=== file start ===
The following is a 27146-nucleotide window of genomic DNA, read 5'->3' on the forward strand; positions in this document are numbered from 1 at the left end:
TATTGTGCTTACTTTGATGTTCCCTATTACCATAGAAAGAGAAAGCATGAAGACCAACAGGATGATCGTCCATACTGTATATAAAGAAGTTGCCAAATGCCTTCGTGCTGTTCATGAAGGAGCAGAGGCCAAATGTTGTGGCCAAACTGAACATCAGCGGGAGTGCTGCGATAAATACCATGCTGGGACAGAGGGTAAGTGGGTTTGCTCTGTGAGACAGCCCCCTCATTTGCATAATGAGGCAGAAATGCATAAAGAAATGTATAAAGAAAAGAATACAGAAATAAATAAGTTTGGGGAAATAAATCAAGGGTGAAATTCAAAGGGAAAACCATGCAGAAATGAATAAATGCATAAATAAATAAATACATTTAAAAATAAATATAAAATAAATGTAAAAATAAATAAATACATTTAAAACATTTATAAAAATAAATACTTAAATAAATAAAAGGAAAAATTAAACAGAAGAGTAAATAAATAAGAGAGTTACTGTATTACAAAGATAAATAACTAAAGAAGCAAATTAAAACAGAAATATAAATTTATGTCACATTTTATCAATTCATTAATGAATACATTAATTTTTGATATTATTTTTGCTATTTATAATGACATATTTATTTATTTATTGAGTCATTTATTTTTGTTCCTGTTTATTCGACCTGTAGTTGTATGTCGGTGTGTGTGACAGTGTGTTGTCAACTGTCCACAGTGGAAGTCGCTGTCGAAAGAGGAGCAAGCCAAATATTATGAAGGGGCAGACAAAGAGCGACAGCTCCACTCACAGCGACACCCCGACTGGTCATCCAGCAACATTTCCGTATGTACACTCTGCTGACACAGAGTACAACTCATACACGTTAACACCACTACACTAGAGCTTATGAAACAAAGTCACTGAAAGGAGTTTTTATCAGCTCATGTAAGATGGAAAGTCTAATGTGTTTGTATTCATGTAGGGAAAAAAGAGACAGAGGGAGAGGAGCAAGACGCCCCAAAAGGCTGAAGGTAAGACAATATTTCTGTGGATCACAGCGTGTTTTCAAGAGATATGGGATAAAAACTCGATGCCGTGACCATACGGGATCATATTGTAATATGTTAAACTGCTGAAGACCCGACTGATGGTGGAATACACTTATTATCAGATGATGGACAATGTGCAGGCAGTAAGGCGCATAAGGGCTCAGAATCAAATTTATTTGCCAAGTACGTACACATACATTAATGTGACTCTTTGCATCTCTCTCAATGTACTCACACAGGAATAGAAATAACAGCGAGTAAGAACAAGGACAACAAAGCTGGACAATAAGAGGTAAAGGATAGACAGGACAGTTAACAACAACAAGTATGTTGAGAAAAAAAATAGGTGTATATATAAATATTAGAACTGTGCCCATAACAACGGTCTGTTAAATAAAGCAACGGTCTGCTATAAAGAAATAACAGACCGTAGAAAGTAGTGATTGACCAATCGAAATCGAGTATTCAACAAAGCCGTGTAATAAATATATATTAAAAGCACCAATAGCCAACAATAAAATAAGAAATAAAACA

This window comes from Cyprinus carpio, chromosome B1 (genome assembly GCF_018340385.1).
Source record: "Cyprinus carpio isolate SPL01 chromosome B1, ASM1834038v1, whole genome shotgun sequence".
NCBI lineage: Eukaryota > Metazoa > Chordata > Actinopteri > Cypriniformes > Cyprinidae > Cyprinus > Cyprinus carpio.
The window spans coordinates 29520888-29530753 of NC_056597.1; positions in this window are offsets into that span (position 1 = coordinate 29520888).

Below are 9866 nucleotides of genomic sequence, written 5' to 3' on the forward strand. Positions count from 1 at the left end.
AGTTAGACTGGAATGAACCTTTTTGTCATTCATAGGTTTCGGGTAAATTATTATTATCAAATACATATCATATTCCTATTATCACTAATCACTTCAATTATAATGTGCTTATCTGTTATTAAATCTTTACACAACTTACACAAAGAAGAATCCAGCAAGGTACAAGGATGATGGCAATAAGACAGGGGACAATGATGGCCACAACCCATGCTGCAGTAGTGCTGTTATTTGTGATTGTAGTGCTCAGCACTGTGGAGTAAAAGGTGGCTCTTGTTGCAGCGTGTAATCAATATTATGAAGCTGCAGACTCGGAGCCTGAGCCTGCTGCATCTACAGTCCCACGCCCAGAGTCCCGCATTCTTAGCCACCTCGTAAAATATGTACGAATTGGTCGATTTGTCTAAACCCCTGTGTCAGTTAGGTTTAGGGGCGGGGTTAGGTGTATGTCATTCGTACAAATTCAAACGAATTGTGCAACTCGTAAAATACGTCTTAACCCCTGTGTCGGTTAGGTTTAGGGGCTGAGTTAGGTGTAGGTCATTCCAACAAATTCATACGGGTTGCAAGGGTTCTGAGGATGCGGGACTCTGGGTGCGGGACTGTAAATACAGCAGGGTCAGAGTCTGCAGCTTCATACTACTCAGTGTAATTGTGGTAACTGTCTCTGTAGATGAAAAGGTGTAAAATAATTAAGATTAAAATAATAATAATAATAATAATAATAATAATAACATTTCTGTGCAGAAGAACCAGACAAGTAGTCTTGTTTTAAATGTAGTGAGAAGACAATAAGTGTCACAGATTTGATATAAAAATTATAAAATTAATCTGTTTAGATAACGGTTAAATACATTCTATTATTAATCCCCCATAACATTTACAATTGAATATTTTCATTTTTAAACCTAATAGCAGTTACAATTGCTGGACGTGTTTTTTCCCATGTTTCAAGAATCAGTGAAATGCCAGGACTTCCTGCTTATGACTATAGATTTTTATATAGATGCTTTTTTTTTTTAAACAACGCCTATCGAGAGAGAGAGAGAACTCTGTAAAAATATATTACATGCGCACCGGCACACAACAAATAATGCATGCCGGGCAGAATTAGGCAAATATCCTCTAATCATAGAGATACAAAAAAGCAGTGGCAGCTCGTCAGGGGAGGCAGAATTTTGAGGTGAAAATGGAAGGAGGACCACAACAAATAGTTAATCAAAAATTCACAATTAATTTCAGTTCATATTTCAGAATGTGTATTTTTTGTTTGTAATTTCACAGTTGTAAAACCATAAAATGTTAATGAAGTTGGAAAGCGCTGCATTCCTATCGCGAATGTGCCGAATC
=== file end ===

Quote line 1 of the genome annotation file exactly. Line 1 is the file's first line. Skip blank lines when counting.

The following is a 27146-nucleotide window of genomic DNA, read 5'->3' on the forward strand; positions in this document are numbered from 1 at the left end: